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waho6o9

4850 posts in 1214 days


#4 posted 07-23-2012 at 07:39 PM

that happened to mine as well localpref. I just junked it.

Good luck on yours though, keep us posted.

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newwoodbutcher

347 posts in 1487 days


#5 posted 07-23-2012 at 07:41 PM

I would start over

-- Ken

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localpref

5 posts in 779 days


#6 posted 07-24-2012 at 07:32 AM

I did some searching on using a router with a sled jig to flatten out a tabletop. Looks like getting the jig setup up for the very tight tolerance might be a bit of a challange also anyone know how the MDF would react to this type of tooling?

wondering if I am just going to have to bite the bullet and rebuild. Any suggestions on how to insure I get it assembeled dead flat if I go this route?

View Mainiac Matt 's profile

Mainiac Matt

3905 posts in 965 days


#7 posted 07-24-2012 at 08:10 AM

Any suggestions on how to insure I get it assembeled dead flat if I go this route?

I’m not sure that I have a clear picture of your build up…. do you have bracing within the torsion box perimeter? if so what is the spacing?

I build a mobile stand for a bench top mill using torsion boxes, and the thing is a total beast….. so I’ll offer a few thoughts…

you don’t need a lot of clamp pressure… just enought to squeeze out the glue…. and if you apply plenty of glue, that won’t take much.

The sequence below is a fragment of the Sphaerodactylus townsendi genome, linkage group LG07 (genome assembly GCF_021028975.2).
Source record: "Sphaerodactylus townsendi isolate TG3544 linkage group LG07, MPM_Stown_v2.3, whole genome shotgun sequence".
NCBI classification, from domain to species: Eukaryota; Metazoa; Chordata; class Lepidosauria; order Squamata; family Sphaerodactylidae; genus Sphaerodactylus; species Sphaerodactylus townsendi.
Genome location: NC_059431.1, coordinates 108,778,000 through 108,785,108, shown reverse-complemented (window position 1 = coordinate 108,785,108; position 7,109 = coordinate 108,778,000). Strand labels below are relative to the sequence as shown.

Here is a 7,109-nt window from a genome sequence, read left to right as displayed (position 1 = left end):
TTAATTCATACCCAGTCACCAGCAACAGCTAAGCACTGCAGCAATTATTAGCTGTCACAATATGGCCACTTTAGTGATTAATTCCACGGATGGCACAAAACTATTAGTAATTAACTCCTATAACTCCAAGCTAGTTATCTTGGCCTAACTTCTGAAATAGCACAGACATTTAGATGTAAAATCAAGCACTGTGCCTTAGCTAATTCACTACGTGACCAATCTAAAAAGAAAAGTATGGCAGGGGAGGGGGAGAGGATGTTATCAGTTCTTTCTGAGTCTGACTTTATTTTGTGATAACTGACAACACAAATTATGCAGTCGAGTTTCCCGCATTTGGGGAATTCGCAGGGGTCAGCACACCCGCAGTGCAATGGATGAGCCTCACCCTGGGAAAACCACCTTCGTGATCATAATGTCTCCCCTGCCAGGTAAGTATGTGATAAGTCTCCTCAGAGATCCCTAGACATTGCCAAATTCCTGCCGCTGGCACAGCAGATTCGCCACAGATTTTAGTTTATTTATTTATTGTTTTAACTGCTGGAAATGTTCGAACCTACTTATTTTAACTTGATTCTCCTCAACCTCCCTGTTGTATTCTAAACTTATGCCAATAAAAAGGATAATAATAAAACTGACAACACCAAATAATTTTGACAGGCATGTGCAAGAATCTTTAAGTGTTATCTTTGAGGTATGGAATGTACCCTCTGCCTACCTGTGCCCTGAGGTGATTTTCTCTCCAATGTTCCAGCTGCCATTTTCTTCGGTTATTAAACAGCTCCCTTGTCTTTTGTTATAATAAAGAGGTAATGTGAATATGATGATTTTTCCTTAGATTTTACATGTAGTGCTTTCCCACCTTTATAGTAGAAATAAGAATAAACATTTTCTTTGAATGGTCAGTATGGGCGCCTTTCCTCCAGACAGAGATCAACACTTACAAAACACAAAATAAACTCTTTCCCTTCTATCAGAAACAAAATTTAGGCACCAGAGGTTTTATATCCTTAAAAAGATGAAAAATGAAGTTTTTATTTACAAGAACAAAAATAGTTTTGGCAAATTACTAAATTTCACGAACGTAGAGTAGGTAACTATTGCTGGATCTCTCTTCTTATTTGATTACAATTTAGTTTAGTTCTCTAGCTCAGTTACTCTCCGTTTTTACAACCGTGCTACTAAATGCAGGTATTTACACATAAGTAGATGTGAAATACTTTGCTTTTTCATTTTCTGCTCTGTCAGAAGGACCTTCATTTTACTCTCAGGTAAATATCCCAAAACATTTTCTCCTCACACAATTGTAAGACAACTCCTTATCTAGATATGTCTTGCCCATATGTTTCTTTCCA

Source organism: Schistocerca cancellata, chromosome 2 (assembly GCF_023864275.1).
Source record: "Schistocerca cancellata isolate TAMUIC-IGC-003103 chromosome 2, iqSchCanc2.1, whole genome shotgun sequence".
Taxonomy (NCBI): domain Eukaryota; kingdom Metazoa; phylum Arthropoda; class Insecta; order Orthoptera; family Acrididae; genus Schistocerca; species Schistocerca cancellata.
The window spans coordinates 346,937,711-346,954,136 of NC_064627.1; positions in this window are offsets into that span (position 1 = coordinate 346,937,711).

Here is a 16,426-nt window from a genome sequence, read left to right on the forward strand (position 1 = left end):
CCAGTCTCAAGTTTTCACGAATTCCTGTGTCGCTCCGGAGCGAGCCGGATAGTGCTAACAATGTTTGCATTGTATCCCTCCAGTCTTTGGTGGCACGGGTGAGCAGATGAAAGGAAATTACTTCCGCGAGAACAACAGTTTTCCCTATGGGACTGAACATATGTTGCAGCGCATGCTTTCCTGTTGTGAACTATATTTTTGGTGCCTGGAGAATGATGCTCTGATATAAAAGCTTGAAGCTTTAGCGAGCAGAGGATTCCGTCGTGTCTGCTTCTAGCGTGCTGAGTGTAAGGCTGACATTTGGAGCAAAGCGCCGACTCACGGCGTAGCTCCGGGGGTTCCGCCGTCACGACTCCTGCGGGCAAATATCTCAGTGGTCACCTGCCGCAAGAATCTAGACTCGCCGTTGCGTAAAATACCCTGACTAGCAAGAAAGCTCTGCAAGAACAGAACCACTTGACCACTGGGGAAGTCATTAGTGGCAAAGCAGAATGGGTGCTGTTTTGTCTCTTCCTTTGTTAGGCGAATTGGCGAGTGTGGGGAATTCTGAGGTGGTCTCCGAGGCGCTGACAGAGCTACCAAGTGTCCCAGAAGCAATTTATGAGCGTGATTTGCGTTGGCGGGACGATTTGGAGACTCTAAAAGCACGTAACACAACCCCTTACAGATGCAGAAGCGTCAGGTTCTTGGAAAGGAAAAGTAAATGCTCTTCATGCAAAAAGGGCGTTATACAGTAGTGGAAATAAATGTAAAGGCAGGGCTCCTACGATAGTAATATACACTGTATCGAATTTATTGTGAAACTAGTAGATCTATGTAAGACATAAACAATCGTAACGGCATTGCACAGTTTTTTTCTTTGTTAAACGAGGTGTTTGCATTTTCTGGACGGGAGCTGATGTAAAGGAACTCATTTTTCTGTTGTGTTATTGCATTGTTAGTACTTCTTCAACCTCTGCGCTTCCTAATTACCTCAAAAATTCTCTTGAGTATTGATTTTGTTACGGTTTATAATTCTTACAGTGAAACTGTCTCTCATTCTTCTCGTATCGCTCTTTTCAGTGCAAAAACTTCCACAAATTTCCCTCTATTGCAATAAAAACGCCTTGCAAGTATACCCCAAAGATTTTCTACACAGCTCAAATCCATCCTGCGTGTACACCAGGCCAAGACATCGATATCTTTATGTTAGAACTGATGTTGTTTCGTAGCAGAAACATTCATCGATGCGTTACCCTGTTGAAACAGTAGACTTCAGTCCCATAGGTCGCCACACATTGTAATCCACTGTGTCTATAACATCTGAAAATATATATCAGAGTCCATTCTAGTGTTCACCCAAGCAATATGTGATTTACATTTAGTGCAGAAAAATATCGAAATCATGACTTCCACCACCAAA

a couple brads or finish nails go a long way towards keeping things lined up and if you tack around the perimeter, you’ll be less likely to sag the middle, as the panel will be held taunt.

only apply clamp pressure over a totally solid area. if you apply clamp pressure over one of the voids, you will bow your panel and when the glue is dried and the clamp pressure released released, the bow will be locked in place.

cross bracing every ~12” or so (with stock ripped to the same thickness as the perimeter) will ad a lot of strength and rigidity.

I don’t think you’re going to be able to fix this…. either live with it… or use it for something else (hack bench) and make another for your “dead flat” top.

good luck

-- Pine is fine, but Oak's no joke!

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PurpLev

8476 posts in 2285 days


#8 posted 07-24-2012 at 08:34 AM

the idea of a torsion box is to build it flat to begin with, if that part is messed up… the rest will follow suit.